This afternoon, Lynne Dorfman and I chatted on the phone about the chapter we’re finishing for our forthcoming book, WELCOME TO WRITING WORKSHOP. Near the end of our phone call, we began a “SOLSC Eve” conversation. I lamented to Lynne that I’ve been writing about anti-Semitism because it’s been consuming my thoughts. (Click here or here to see why.) I told her, “I don’t want to focus on what’s happening in the news all March long.”
Lynne gave me some straightforward advice. “Keep writing stories about Isabelle and Ari.” She reminded me I need to write about them despite all of the ugliness surrounding us now.
Simple enough, right?
Even though the Challenge begins tomorrow, I typically share the post I wrote on the previous day so I can get up and share first-thing in the morning. (In other words, I’m writing for 32 consecutive days.) So, here goes…
Something happened when Isabelle started Kindergarten. Her teacher began teaching them Everywhere Words (aka: sight words). And just like that, Isabelle began reading. As of today, the kids are up to 50 Everywhere Words, which means Isabelle can read simple books. However, the books she self-selected to bring home weren’t just right. They were safe. They were too easy.
Isabelle’s teacher and I chatted about my concerns. We decided she’d try an Elephant and Piggie Book we didn’t own. I Am Going was the first Elephant and Piggie book that came home from her teacher. It was CHALLENGING for Isabelle. (Thankfully, she was motivated because she enjoys the Elephant and Piggie books.) After a couple of weeks, Isabelle was able to read both Elephant and Piggie’s parts on her own. Therefore, she returned I Am Going to school.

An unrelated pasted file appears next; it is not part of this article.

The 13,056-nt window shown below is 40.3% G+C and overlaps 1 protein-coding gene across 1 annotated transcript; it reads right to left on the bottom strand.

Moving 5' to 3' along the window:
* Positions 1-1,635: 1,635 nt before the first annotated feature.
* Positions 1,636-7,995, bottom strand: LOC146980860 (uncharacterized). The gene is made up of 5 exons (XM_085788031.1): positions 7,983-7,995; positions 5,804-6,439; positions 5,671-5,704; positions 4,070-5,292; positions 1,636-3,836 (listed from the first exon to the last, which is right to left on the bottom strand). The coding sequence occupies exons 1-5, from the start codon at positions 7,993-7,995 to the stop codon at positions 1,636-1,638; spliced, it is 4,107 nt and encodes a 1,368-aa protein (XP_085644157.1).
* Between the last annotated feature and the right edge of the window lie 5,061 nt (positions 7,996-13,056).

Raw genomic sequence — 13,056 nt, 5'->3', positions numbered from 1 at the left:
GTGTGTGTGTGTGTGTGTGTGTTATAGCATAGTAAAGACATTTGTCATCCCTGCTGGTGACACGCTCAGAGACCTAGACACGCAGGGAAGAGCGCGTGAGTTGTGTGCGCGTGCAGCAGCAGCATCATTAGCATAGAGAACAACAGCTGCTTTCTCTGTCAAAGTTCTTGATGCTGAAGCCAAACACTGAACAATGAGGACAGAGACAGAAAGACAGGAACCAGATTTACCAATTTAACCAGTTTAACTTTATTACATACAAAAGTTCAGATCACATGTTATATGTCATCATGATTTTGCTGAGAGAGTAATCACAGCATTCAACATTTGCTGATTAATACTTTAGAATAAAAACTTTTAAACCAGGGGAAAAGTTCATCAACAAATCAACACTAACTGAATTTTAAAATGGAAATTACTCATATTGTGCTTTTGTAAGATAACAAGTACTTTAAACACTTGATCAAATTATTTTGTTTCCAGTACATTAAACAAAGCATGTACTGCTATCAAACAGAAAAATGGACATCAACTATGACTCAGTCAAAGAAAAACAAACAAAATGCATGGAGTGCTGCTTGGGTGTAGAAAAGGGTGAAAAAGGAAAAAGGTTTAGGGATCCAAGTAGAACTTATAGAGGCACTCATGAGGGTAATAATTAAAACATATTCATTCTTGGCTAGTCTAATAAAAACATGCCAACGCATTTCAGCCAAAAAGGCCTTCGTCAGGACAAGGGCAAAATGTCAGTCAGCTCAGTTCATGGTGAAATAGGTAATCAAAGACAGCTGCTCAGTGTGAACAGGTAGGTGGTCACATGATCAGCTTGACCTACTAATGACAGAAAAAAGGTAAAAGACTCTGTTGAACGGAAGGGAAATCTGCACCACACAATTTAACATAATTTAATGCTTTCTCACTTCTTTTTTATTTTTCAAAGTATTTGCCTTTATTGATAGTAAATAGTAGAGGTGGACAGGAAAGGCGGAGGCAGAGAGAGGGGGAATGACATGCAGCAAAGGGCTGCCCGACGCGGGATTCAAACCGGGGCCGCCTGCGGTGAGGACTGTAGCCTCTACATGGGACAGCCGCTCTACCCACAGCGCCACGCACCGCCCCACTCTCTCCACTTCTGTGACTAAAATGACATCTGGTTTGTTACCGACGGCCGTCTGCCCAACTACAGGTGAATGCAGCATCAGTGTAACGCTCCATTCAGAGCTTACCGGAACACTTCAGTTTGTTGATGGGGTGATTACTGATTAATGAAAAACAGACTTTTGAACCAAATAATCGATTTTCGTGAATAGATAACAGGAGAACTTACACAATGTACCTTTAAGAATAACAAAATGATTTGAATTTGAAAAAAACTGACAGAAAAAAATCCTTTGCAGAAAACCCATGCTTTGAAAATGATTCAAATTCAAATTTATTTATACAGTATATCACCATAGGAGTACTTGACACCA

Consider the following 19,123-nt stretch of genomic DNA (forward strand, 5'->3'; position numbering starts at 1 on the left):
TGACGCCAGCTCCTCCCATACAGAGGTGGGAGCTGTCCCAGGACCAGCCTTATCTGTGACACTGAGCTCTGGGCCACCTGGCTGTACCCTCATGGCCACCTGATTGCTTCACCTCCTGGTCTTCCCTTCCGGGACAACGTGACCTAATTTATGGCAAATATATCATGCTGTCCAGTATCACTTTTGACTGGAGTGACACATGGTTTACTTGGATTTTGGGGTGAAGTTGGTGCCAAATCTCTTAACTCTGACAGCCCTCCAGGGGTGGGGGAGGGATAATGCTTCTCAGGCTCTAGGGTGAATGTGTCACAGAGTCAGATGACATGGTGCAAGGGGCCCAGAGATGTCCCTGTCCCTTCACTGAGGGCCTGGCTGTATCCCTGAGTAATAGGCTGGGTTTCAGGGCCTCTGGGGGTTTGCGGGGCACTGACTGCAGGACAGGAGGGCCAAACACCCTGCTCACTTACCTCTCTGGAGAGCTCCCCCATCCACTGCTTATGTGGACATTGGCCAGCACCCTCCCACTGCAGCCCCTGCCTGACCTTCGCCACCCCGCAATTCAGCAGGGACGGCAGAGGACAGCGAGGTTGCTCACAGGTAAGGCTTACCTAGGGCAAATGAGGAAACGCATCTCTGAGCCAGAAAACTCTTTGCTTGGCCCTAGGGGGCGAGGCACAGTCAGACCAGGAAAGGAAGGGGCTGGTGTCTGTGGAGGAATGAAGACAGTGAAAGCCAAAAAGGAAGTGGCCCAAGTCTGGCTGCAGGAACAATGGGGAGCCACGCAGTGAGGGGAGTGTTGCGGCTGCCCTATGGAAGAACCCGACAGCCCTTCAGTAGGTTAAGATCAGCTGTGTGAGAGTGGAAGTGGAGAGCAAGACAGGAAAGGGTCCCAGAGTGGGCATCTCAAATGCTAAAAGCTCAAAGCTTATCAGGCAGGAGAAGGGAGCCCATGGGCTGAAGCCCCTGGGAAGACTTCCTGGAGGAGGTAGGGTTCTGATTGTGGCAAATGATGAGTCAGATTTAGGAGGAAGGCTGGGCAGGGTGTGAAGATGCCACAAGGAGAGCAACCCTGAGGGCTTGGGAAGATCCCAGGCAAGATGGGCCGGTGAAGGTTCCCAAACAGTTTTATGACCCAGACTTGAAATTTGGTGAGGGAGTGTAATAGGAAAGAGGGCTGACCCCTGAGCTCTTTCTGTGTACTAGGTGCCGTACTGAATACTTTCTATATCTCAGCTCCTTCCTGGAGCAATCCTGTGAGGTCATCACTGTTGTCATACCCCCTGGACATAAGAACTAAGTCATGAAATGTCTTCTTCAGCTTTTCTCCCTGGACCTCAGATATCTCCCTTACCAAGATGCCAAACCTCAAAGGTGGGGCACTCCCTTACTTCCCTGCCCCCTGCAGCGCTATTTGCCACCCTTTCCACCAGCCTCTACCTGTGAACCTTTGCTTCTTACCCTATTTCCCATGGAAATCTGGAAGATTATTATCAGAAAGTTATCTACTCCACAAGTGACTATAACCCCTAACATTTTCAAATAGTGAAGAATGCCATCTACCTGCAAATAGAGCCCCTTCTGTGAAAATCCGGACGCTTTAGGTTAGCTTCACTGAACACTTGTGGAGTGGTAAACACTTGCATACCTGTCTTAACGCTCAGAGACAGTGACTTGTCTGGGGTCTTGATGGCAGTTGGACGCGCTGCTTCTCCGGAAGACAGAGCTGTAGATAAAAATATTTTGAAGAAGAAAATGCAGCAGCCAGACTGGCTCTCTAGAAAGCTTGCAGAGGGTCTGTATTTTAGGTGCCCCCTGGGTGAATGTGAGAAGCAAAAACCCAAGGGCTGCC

While we finished up I Am Going, Isabelle’s teacher sent home Can I Play Too? This book frustrates Isabelle since it contains many words that aren’t on the list of Everywhere Words she has mastered. As a result, I read the Elephant and Snake’s parts and she reads Piggie’s part.
But today, something wonderful happened… and I don’t think Isabelle realized what she did. Today, Isabelle read several of Snake’s speech bubbles on her own! And when I say read them, I mean she put her finger under the first letter in each word as she went through each of the sentences. This happened without prompting. Isabelle read several of Snake’s speech bubbles and flowed right into Piggie’s speech bubbles. And I couldn’t be prouder of her!
I acknowledge this book is challenging for Isabelle, which is why we’re focusing solely on it this week. Perhaps, if I don’t push too much, she’ll read a few more of Elephant or Snake’s speech bubbles when we practice reading tomorrow.